Just when you thought we knew all the ‘odd balls’ in music there is to know, Stones Throw Records finds an eclectic soul that “deserves at least one proper retrospective” and Farad: The Electric Voice certainly is that.
I’d be a bare faced liar if I said I’d heard of Bruce Haack before. Apparently, this guy scored Kraft Cheese commercials in the 1950s, wrote an album called Haackula (worth a place in the ‘Odd Ball’ Hall Of Fame in itself) and he goes and ends his career in Johnny Cash stylee with a 12″ on the Def Jam label!
I’m sold even before putting the CD on although you might guess from the cover that this guy is a proper eccentric. Haack was born in Alberta, Canada in 1931 and won a scholarship to the world famous Juilliard Music School in New York in the mid-50s only to drop out almost as soon as he started. Haack ended up starting his own label in the 60s, Dimension 5, that concentrated on making educational music for children as well as making weird musical instruments like the Magic Wand and the Dermatron (the Jonny Trunk/Thomas Truax combination of his day).
However, Farad: The Electric Voice focuses on his “conceptual electronic psych-rock” period of 70s/80s featuring Moog and proto-vocoders an including tracks from his Electric Lucifer album that managed to get released on Columbia; the ‘Farad’ being one of his many homemade instruments and one of the very first vocoders.
True psych Beach Boys with the electric voice never too far away, ‘National Anthem To The Moon’ being a good trippy one (a perfect complement to the Sept-Oct issue of Shindig magazine).
The childlike whimsy/commercial elements (‘Maybe This Song’) will appeal to fans of Jonny Trunk (great show this week on Barrry Gray/Gerry Anderson fan club. And there’s definitely a connection as the spoken introduction to ‘Rain Of Earth’ goes, “Well, this is a science fiction song about children from another galaxy who set their controls for the heart of the sun and ended up on our planet”. Perhaps more like early Pink Floyd than Captain Scarlet? No, he’s got his Captain Scarlet/Joe 90 side as there’s never been a woman like ‘Rita’! Or is it Kraftwerk gone bonkers at Joe Meek’s gaff? And it’s a shame that the instrumental ‘Noon Day’ is so short.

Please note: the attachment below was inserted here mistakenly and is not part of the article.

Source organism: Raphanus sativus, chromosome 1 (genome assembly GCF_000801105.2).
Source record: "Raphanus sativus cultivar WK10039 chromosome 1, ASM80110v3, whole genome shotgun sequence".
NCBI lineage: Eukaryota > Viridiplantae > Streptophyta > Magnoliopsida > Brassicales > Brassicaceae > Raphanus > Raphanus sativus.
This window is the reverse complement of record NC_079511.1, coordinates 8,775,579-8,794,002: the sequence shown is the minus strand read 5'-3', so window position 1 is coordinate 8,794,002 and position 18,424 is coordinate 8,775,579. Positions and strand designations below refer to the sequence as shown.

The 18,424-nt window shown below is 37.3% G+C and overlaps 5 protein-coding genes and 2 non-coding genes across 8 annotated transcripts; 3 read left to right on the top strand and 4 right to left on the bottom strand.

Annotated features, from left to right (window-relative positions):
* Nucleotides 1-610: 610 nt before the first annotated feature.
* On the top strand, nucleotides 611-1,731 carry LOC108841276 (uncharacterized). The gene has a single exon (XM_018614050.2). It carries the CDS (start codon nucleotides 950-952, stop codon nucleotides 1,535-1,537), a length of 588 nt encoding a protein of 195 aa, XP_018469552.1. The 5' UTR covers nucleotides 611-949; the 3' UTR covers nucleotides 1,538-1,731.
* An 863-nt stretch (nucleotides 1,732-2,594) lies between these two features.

And if you thought you couldn’t re-invent Sparky’s Magic Piano into anything cool, check out the groovy lounge rumba of ‘Man Kind’ that’s outta this world.
From the cover, Haack doesn’t look the happiest of folks and there’s some darkness (‘The King’, ‘Stand Up Lazarus’ and ‘Snow Job’) on this CD and the “electric voice” element gets a little too much after a bit; to miss quote Zappa, “Shut up and play your snyths”. There some pop weirdness of ‘Program Me’ and then the electro-funk of ‘Party Machine’ ends the CD with us wanting more.
Unfortunately Haack died of a heart failure in 1988 so it’s somewhat tragic that over 20 years on, it’s been up to Stones Throw (no doubt Egon and Peanut Butter Wolf found him at the same time) for putting together this compilation. Ideal mixtape material as it’s so odd (even now) and varied – Stones Throw, we love you!
P.S. – Farad “sounds like Michael Faraday but sounds far out”
Reviewed: Bruce Haack – Farad: The Electric Voice Cat. No. STH2221 Release date: 30th August 2010
1. Electric To Me Turn (1:50)
2. Incantation (3:14)
3. National Anthem To The Moon (2:38)
4. Maybe This Song (3:24)
5. Rain Of Earth (4:45)
6. Rita (3:54)
7. Man Kind (5:58)
8. Epilogue (0:37)
9. Ancient Mariner (3:58)
10. Lie Back (3:21)
11. The King (4:48)
12. Stand Up Lazarus (4:16)
13. Noon Day (1:51)
14. Snow Job (5:01)
15. Program Me (4:02)
16. Party Machine (8:38)
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